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The Time Traveler's Wife Audible – Unabridged

4 out of 5 stars 2,750 customer reviews

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Product Details

  • Audible Audio Edition
  • Listening Length: 17 hours and 43 minutes
  • Program Type: Audiobook
  • Version: Unabridged
  • Publisher: HighBridge, a division of Recorded Books
  • Audible.com Release Date: May 8, 2006
  • Language: English
  • ASIN: B000FMQQ2O
  • Amazon Best Sellers Rank:

Customer Reviews

Top Customer Reviews

By Diana on September 4, 2003
Format: Hardcover
"The Time Traveler's Wife" is one of the most interesting, powerful books I've read in a long time. Audrey Niffenegger did a beautiful job taking some of the most complex ideas - time travel, marriage, love, children, friends, literary and artistic allusions, religion, death, drugs, childhood, growing, loss, and what it means to be human - and weaving them together poetically and with amazing clarity. Her characters are wonderful, "real" people with strengths and flaws, and I really grew to adore them. Despite skipping around time at the same rate as Henry, the time traveler, the events are sequenced in such a way that you still witness each character's growth as a person, as well as discover many surprises along the way. Clare and Henry's story is one of the best love stories I've read in a very long time. This book also echoes important modern-day questions about the appropriateness of gene therapy, and what it means to be a human being. I highly and enthusiastically recommend this book.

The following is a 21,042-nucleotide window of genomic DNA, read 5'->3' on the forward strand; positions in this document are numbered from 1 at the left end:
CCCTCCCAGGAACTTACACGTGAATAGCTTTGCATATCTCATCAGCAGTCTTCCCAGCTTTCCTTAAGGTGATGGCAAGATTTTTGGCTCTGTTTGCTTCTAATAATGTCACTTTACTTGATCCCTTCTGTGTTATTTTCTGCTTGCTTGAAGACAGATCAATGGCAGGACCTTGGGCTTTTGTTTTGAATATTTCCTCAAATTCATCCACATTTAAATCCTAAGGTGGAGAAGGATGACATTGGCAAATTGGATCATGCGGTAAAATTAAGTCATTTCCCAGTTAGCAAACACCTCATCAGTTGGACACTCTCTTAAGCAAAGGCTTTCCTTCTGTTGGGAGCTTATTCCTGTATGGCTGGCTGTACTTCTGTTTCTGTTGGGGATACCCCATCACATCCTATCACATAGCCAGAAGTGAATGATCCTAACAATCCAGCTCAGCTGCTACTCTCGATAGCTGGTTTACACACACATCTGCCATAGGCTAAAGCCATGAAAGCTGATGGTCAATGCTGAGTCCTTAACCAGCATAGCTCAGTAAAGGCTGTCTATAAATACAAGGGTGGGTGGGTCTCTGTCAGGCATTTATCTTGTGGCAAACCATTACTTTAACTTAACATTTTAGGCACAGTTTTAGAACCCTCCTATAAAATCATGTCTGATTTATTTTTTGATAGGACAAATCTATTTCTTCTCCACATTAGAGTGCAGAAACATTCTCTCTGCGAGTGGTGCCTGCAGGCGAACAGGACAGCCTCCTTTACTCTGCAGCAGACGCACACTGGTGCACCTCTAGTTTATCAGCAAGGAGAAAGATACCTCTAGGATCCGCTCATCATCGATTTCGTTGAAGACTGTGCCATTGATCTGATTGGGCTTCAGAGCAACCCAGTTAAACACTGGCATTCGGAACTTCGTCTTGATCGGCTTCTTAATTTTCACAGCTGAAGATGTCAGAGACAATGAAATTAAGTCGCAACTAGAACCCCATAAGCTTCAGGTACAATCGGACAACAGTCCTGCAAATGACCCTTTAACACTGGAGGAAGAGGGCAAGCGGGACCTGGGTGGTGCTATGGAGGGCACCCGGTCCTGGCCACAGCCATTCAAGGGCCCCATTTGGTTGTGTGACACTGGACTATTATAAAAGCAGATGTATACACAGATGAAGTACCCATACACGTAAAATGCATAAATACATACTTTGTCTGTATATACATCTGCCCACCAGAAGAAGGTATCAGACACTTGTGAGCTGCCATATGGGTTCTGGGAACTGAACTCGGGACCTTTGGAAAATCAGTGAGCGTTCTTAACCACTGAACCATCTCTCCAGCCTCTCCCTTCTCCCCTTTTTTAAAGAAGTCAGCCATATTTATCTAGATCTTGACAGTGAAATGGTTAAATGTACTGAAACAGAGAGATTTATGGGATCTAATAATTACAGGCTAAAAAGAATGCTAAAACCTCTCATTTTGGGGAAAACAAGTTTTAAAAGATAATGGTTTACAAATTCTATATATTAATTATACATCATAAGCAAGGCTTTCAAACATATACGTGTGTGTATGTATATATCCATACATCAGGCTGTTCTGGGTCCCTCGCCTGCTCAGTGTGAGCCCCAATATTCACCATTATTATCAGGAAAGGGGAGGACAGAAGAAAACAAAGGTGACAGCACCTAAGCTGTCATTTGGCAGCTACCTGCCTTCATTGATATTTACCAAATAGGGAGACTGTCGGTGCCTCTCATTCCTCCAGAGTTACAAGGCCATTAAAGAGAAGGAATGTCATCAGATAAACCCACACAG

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Format: Hardcover
I admit: I am an easy touch when it comes to time-travel books. I have loved such diverse books with this theme as "A Connecticut Yankee in King Arthur's Court", "A Wrinkle in Time," and "Time and Again."
I was not disappointed by "The Time Traveler's Wife." The book both moved me and challenged me to think about a number of deeper issues in life (most notably, the true meaning of love in a romantic relationship).